Objective To compare body-mass index (BMI)-related mortality risk in US Blacks vs. Whites as the relationship appears to differ across race/ethnicity groups. Methods Cross-sectional surveys of nationally representative samples of 11,934 Blacks and 59,741 Whites aged 35-75 in the National Health Interview Survey from 1997 to 2002 with no history of cardiovascular disease (CVD) or cancer were pooled. Mortality follow-up was available through 2006. BMI was calculated from self-reported height and weight. We used adjusted Cox regression analysis to adjust for potential confounders. Results Over 9 years of follow-up, there were 4303 deaths (1205 among never smokers). Age-adjusted mortality rates were higher in Blacks compared to Whites at BMI < 25 kg/m2 and showed no increase at higher levels of BMI. In men, adjusted hazard ratios for all-cause death rose in a similar fashion across upper BMI quintiles in Blacks and Whites; in women, however, BMI was positively associated with mortality risk in Whites, but inversely associated in Blacks (P interaction = 0.01). Racial disparities were amplified in subsidiary analyses that introduced a 12-month lag for mortality or focused on CVD mortality. Conclusions The relationship of elevated BMI to mortality appeared weaker in US Blacks than in Whites, especially among women.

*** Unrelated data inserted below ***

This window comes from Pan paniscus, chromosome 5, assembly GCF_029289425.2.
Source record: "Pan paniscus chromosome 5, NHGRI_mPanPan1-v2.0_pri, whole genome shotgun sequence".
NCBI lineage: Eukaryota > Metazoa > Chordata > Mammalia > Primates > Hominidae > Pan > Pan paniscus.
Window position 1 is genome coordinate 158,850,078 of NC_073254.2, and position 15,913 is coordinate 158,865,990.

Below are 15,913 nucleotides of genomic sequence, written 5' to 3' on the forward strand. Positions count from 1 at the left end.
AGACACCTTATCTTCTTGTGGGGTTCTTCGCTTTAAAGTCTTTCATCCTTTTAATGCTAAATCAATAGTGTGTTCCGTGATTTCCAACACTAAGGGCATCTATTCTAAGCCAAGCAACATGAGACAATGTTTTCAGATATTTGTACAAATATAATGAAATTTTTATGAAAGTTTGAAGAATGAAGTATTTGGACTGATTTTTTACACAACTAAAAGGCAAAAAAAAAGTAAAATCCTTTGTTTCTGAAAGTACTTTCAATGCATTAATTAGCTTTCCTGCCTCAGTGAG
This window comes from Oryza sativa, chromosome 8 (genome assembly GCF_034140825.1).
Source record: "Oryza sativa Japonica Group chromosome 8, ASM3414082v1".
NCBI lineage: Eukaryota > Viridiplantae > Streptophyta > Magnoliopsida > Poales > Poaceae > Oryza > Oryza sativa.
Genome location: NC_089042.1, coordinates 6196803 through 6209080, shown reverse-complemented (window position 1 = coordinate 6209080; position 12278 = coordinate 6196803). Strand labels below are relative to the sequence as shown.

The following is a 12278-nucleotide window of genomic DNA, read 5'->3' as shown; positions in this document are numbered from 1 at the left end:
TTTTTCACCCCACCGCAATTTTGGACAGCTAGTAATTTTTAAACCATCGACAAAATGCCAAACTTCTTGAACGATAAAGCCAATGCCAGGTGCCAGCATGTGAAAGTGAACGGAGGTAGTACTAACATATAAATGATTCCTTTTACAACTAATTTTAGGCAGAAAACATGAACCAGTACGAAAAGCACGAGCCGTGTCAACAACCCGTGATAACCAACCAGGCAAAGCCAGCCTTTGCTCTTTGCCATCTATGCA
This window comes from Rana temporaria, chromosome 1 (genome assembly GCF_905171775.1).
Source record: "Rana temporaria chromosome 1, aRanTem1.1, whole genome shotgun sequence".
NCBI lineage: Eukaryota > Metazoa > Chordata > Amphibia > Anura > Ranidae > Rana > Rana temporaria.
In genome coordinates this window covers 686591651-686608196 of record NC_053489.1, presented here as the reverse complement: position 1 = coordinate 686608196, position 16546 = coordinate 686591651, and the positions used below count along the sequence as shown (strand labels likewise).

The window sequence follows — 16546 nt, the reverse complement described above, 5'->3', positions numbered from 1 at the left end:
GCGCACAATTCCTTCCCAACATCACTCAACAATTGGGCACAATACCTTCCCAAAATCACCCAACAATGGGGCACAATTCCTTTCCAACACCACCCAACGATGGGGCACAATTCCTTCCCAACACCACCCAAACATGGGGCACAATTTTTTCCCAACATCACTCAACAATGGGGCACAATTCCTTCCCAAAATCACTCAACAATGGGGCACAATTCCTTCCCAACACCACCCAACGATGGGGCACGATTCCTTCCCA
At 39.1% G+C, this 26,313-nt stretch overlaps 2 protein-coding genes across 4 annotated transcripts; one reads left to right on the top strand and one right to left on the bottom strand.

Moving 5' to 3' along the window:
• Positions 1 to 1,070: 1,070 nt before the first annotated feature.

ASJC Scopus subject areas
- Medicine (miscellaneous)
- Endocrinology, Diabetes and Metabolism
- Nutrition and Dietetics